Published March 1, 1986 - More info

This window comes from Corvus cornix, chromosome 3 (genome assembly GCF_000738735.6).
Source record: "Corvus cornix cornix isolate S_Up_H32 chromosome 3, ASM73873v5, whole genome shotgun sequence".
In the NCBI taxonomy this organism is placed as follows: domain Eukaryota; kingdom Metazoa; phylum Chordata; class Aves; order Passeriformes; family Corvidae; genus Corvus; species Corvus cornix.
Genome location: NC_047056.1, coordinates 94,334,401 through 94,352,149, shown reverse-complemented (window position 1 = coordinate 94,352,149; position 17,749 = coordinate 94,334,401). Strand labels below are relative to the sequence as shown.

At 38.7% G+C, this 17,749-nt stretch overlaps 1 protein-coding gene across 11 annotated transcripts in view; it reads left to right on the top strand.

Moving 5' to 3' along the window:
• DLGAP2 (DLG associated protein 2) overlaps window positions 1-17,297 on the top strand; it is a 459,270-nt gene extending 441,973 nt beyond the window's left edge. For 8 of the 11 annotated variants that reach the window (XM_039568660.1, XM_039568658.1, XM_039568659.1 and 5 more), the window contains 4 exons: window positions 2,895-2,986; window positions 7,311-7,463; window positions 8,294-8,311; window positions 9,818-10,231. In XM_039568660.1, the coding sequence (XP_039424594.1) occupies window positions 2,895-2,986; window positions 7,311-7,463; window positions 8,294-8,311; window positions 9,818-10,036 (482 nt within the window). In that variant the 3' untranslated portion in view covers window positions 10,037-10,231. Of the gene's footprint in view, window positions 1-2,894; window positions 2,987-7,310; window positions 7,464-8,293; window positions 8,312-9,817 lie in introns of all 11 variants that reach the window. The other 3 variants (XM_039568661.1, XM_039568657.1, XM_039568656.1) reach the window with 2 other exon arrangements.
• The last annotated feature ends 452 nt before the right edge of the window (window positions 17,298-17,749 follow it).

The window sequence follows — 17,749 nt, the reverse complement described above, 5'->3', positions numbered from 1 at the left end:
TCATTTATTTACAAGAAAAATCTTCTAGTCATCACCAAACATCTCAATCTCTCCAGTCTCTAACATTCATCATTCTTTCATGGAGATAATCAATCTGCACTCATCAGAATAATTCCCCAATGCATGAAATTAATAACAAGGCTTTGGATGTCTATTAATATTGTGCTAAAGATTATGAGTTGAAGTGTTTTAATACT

Using a glucose-responsive beta cell line, we tested the hypothesis that the free cytosolic Ca2+ concentration ([Ca2+]i) is the primary signal that couples a stimulus to insulin secretion, and examined the involvement of the extracellular Ca2+ pool in this process. Glucose or depolarization of the beta cell with 40 mM K+ stimulated a monophasic release of insulin directly proportional to the extracellular Ca2+ concentration. 40 mM K+ increased 45Ca2+ uptake and increased [Ca2+]i, which was measured with quin 2, 4.7-fold, from 56 +/- 3 to 238 +/- 17 nM. With high glucose, 45Ca2+ uptake did not increase, and [Ca2+]i was unchanged or fell slightly. There was a striking correlation between inhibitory effects of verapamil, the Ca2+ channel blocker, on insulin secretion and the rise in [Ca2+]i evoked by K+. Higher concentrations of verapamil were required to inhibit glucose- than K+-stimulated insulin secretion (dose giving half-maximal effect of 1.4 X 10(-4) M vs. 6.0 X 10(-7) M). Incubation in Ca2+-free, 1 mM EGTA buffer for 30 min lowered [Ca2+]i to 14 +/- 2 nM, and inhibited acute insulin release to both secretagogues. If high glucose was present in the Ca2+-free period, reintroduction of 2.5 mM Ca2+ in high glucose restored insulin secretion only to the basal rate. However, if low glucose was present during the Ca2+-free period, high glucose and 2.5 mM Ca2+ triggered a full first-phase insulin response. These data suggest that high glucose generates a non-Ca2+ signal that turns over rapidly and provide direct evidence that K+ triggers insulin release by drawing extracellular Ca2+ into the beta cell through verapamil-sensitive Ca2+ channels. However, an increase [Ca2+]i is not the primary signal that evokes glucose-stimulated insulin release in this beta cell line.